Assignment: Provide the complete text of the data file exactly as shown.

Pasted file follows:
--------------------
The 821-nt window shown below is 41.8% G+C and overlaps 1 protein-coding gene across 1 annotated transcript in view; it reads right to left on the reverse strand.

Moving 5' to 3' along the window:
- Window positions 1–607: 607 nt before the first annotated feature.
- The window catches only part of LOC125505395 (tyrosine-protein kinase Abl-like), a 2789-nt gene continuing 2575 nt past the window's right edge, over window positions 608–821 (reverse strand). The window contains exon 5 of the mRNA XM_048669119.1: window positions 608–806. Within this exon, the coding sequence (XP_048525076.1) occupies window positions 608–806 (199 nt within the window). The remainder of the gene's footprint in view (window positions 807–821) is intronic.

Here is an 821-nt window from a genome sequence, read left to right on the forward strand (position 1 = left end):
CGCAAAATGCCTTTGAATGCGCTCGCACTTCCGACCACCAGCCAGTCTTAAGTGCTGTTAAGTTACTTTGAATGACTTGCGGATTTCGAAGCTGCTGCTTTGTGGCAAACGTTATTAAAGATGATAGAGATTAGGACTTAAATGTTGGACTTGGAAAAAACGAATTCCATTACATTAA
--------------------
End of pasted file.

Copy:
The 821-nt window shown below is 41.8% G+C and overlaps 1 protein-coding gene across 1 annotated transcript in view; it reads right to left on the reverse strand.

Moving 5' to 3' along the window:
- Window positions 1–607: 607 nt before the first annotated feature.
- The window catches only part of LOC125505395 (tyrosine-protein kinase Abl-like), a 2789-nt gene continuing 2575 nt past the window's right edge, over window positions 608–821 (reverse strand). The window contains exon 5 of the mRNA XM_048669119.1: window positions 608–806. Within this exon, the coding sequence (XP_048525076.1) occupies window positions 608–806 (199 nt within the window). The remainder of the gene's footprint in view (window positions 807–821) is intronic.

Here is an 821-nt window from a genome sequence, read left to right on the forward strand (position 1 = left end):
CGCAAAATGCCTTTGAATGCGCTCGCACTTCCGACCACCAGCCAGTCTTAAGTGCTGTTAAGTTACTTTGAATGACTTGCGGATTTCGAAGCTGCTGCTTTGTGGCAAACGTTATTAAAGATGATAGAGATTAGGACTTAAATGTTGGACTTGGAAAAAACGAATTCCATTACATTAA